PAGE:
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Fr Innocent Odiaka MSP reflects on the process of rebuilding a Catholic society after the pandemic as part of his ministry to students of the University of Hertfordshire.

Rita was an MBA student from the University of Hertfordshire and a practising Catholic when we met after Mass in early December 2022. Our discussion about life in the University led her to share her feelings of disappointment with the Catholic Church. 

She was blunt in her assessment: ‘Father, I think the Catholic Church is not doing enough to support students as other churches do for their members. For example, whenever the school organises orientation programmes for freshers, you see many Christian churches and other faith groups with their stalls and posters to welcome their new members. There is usually no Catholic presence during such occasions, which makes new students feel abandoned and our members are attracted to other groups.’ She narrated how she never realised that many of her classmates were Catholics and never went to church because they didn't know where the church was located. 

She concluded by saying ‘the presence of the Catholic Church is not felt in the campus as other denominations and faith groups; if something is not done urgently, we stand to lose.’

The fertile ground

This assertion left me bewildered and the image of a sheep without a shepherd filled my imagination. I assured her that something would be done, though I had no plan since I was barely a month in the parish. 

Despite the fact that I had been informed by my predecessor that CathSoc UH (Catholic Society of the University of Hertfordshire) existed in the past, Covid brought its activities to a halt. In the midst of this confusion, I sought for solution in prayer, reflection, and engaging with the students for more information; in addition, I called my predecessor and the diocesan lead chaplain for guidance which was very helpful.

During Mass in December, I got an inspiration to ask the students to wait behind for a brief meeting after Mass. I introduced myself as their chaplain and explained the need to form a ‘family’ and scheduled a meeting for the last Sunday of January 2023 after the 6pm Mass. The response was positive, and impressive, as a larger number of them turned up than expected. 

This turn-up created the fertile ground to sow the seed of rebirth. Like sheep in need of a shepherd to guide them, I could feel their hunger for something deeper. We had a robust and honest discussion on the state of Catholic faith on the campus and practical ways to move forward. Thus, we arrived at the revival of CathSoc UH and the following three objectives were set forward, with activities to promote them and targets for the future.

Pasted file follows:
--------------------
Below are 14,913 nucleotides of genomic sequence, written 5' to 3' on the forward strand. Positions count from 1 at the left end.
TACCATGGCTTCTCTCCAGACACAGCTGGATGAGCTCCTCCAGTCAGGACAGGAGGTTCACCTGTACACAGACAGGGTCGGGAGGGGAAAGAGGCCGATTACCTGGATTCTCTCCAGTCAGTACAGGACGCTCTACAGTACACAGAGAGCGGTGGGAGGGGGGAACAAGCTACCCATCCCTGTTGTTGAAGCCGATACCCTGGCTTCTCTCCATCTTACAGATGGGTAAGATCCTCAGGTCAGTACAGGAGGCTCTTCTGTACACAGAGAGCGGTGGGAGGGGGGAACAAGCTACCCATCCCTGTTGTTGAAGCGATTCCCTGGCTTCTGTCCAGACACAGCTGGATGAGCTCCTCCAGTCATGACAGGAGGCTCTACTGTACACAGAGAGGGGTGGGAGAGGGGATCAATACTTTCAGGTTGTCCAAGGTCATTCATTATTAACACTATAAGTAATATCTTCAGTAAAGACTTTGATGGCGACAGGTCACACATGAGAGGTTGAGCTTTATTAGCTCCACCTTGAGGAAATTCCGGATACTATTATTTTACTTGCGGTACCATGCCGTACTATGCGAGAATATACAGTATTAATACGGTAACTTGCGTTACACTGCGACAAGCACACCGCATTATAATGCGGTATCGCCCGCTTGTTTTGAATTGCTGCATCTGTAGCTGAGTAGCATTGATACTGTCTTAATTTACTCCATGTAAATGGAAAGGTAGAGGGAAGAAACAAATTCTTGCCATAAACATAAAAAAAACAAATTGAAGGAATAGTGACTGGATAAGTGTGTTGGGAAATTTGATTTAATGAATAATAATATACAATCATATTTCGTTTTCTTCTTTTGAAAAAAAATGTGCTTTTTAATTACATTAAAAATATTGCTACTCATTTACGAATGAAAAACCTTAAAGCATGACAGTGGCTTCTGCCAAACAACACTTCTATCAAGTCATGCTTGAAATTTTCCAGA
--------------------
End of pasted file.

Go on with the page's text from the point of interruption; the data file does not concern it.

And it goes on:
Nurturing the Catholic faith among students

We organised to pray the Rosary every Friday at the University Chaplaincy (‘The Key’) during the Lenten season; a Lenten pilgrimage to St Albans Abbey was agreed; active participation during the 6pm students’ Mass on Sundays and other parish activities were encouraged. Additionally, a space was made for faith sharing/inspirational talk during our last Sunday of the month get-together party.

Promoting Catholic identity within the university environment

The decision to pray the Rosary prayer at ‘The Key’ was aimed at this objective; also, establishment of a fraternal relationship between the Catholic chaplain and the lead chaplain with the authorities of the university was encouraged; plans were made to produce hoodies with a Catholic message; and registration in the CathSoc via the student union societies’ platform was encouraged.

Building a supportive and multicultural family

We agreed that every last Sunday of the month will be the students’ get-together party; hence, students were encouraged to attend the 6pm Mass, after which, we would proceed to the hall for social activities such as playing games, dancing, interactions, sharing meals and a celebration of birthdays.

And God grants the increase

From January 2023 to date, CathSoc UH has experienced a rebirth with a steady increase in membership. Many have registered as Catholics on the students union platform which has created awareness in the campus. In addition, a fraternal relationship now exists between the lead chaplain and me, and between the CathSoc execs and the university authorities. 

Our last Sunday of the month get-together has provided a platform for fun and relaxation to reconnect among ourselves. During the freshers’ orientation programme in September, we made sure we got a space among other societies in the campus to welcome Catholic students which has boosted our membership. A welcome party was organised for the freshers, and our Area Bishop, Paul McAleenan, celebrated the Mass on 29th of October. It was a great celebration of our rebirth and identity which witnessed a great turnout of more than 200 students including some from other faiths and denominations. 

Furthermore, many students have journeyed from being spectators to participants in the parish by participating in functions like reading and serving during Mass, singing in the choir, cleaning the church and serving as Extraordinary Ministers of Holy Communion. In the month of October, Marian devotions were organised on Fridays which recorded a good success with some other parishioners in attendance. 

Undoubtedly, being supportive towards each other has contributed to a sense of membership and joy within the CathSoc family as some have been helpful in finding  jobs and accommodation for members in need. We are gradually building a family out of strangers, which formed the slogan for the association thus: CathSoc … From Strangers to Family. My experience with the rebirth of CathSoc UH can be summarised with the words of my Patron St Paul ‘I planted, Apollos watered, but God gave the increase’ (1 Cor 3:6). 

Photo: University of Hertfordshire Chaplaincy